The New York City Taxi & Limousine Commission has recognized that the rising number of accidents corresponds to the growing number of vehicles-for-hire during precisely the same period of time. Predictably, the number of accidents involving vehicles-for-hire in New York City is also happening as an increasing number of drivers are working for – and transporting passengers for – more than one employer simultaneously. It’s not unusual for a driver to work for Uber, Juno, and Lyft all at the same time in New York City.

The ridesharing drivers may be trying to monitor three cellphones while driving, providing almost nonstop opportunities to be distracted and take the eyes off the road. Nancy Soria, the vice president of Green Taxis of New York, told the New York Post, “The devices can be quite distracting…. Some of them work for Uber and Lyft and other companies. They are constantly in between.”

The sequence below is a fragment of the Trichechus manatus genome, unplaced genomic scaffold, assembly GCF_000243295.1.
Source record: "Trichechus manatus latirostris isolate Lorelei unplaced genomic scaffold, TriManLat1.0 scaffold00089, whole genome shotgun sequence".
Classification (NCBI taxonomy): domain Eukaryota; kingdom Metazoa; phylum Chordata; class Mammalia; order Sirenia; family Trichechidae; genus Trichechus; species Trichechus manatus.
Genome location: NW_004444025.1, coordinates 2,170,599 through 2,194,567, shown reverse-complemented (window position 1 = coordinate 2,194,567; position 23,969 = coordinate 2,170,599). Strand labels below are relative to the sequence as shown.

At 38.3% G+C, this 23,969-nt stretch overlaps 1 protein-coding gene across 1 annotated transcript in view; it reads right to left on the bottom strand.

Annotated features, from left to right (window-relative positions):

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Taxi industry officials are taking the opportunity to criticize their black car competitors who operate with significantly fewer regulations. Michael Woloz, speaking for the Metropolitan Taxicab Board of Trade, the largest taxi trade association in the city, told the New York Post, “There is highly uneven enforcement on the street that skews heavily against yellow cabbies due to their high visibility and away from black cars which blend into the streetscape and are often impossible to differentiate from passenger cars at a distance.”

ARE SOME DRIVERS-FOR-HIRE DANGEROUS OR INEXPERIENCED?